anonymous
  • WINDOWS ENVIROMENT. Thats all I can say.
    anonymous
  • LAMP is quite a nice stable set-up and it will depend on the business themselves if it needs to "grow up". Windows have benefits but I prefer the LAMP option if it is possible in the specific buss environment. I have first had experience which showed me that the windows is slower, bulkier, costlier & more maintenance.
    anonymous
  • if it aint broke...IBM monkeys think it is...
    i aint listening to no hairless aimless monkey with **** for brains...
    anonymous
  • Yahoo.com==PHP, Amazon.com==Perl/Mason. Google makes extensive use of Python. And as we all know Hotmail ran on Apache for all those years MS couldn't get IIS to handle it.

    Can Websphere scale up to those sites ? Should we laugh now or later ?
    anonymous
  • So in order to "grow up" the only solution (of course) is to buy overpriced IBM software products like websphere that require extensive IBM training and IBM consulting services and enourmous hardware investments in (I suppose why not) IBM hardware. I get it, and the fact that this guy works for IBM and is treponsible for all these products is just a coincidence. As is the fact that ZDnet earns a good buck from IBM advertising. Thank you ZDnet once again for such an unbiased and even handed news story.
    anonymous
  • LAMP is fantastic. I love it - it's what I develop on. Nice and easy to put together a fast, easy-to-maintain site. Cheap and quick to host and deploy.

    But...

    There are drawbacks. Create any large busy site, and you have to put in a caching engine. Ever tried writing multi-tier systems using PHP? How would you do it? And why?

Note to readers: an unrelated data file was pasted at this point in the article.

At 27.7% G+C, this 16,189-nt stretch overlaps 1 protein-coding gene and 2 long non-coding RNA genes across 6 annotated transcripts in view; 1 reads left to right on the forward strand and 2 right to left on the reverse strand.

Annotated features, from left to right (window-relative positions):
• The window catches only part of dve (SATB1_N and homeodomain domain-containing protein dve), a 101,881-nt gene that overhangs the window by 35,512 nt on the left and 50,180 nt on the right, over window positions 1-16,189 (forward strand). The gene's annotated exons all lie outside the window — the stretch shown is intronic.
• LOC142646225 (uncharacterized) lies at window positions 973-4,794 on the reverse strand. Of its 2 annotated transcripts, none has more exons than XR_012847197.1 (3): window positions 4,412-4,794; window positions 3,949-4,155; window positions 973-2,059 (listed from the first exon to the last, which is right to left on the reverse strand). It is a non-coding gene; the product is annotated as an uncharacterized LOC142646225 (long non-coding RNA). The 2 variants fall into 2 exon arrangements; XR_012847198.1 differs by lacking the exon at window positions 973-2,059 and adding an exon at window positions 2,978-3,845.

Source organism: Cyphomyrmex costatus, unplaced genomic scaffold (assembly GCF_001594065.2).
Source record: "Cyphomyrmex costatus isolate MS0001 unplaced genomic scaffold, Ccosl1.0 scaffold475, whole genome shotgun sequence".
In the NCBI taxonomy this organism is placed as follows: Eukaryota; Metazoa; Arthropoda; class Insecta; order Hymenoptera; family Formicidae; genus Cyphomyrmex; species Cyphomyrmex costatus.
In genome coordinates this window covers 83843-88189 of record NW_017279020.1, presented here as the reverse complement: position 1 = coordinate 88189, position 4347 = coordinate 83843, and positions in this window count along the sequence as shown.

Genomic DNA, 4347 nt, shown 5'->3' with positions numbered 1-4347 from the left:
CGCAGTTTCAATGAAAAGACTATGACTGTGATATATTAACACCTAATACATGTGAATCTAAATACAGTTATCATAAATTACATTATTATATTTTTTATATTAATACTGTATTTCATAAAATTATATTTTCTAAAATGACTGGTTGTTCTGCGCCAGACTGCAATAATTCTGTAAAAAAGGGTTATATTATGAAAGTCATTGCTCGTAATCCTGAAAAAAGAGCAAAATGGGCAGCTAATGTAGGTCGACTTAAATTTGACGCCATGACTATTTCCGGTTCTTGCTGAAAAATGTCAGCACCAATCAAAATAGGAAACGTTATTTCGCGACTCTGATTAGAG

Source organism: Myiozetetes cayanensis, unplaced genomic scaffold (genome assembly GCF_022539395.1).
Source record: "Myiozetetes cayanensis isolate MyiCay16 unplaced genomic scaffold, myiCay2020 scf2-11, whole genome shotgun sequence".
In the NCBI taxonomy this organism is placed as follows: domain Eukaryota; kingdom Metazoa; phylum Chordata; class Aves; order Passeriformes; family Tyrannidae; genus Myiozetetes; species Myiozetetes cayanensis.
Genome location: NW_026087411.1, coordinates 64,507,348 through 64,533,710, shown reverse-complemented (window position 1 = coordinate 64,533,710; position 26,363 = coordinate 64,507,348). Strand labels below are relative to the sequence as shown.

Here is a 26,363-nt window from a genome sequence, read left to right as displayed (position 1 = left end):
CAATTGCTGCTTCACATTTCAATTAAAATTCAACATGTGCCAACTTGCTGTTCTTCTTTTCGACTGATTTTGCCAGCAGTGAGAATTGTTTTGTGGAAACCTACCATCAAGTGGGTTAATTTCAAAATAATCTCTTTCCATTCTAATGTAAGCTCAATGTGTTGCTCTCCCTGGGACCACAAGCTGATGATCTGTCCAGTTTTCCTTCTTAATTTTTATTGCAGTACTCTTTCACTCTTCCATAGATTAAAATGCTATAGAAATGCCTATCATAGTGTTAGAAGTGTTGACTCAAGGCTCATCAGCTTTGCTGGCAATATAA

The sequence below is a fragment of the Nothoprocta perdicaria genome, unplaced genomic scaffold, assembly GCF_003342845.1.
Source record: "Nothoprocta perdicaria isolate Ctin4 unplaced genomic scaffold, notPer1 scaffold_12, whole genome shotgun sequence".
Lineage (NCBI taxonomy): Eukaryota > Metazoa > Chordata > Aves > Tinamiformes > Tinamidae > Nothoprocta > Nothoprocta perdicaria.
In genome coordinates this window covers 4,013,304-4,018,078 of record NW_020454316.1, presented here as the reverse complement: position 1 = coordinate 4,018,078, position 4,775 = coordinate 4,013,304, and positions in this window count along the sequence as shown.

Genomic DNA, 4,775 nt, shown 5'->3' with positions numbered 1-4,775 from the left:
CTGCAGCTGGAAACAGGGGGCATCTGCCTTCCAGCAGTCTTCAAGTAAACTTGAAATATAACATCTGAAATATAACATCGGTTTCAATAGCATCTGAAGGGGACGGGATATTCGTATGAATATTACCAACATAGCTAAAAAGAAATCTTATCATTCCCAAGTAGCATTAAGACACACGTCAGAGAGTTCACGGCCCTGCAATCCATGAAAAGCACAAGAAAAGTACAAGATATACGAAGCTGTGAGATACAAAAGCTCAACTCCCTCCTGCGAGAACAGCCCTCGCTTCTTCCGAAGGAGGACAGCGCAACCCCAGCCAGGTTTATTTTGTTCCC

PHP is great for all those smaller sites, discussion boards, small ecommerce sites, blogs, etc. You can do a lot more with it too; in my experience, most of the limitations on sites have been down to the code, rather than the engine.

    It's all very well embedding php in html all over the place, but it isn't always the most efficient way to build a website. Maybe the real growing-up that is needed is in the way people write sites using PHP.
    anonymous
  • geeze, talk about old fassiond.

    First, anyone who talks like this in my experience grew up in the linear database days and doesnt understand that a decent machine by todays standars can handle 10X what a clustered enterprise system of 10 years ago couldnt handle.

    now.. i am using LAMP for enterprise systems, and if you know the tools it is very easy to scale up - i can cluster mySQL, i can Cluster APACHE, hell.. i can cluster the clusters and handle more users without delays tha any other system i have ever seen used.

    By The way - Pokerroom.com announced they are using 100% LAMP with MySQL and handling over 2,000 requests per second.
    http://www.mysql.com/it-resources/case-studies/mysql-ongame-casestudy.pdf
    anonymous
  • There are more mySQL installations than DB2 in the world

    It says it all! mySQL runs major apps like SAP and there are more in the world.
    anonymous
  • Why don't you fix your rational first

    When your talking about LAMP, you are talking about Linux. The same Linux for which your company runs commercials, and claims to support. Way to exhibit the synergy at IBM. Perhaps you should walk around your company and talk to some of the developers that develop the technology for which your company is known. I bet they will have a much different opinion on growing up.

    Such blanket statements are inflammatory and unjustified. Do you have any proof to put behind your claim? Any load testing that has been done against the LAMP architecture.
    anonymous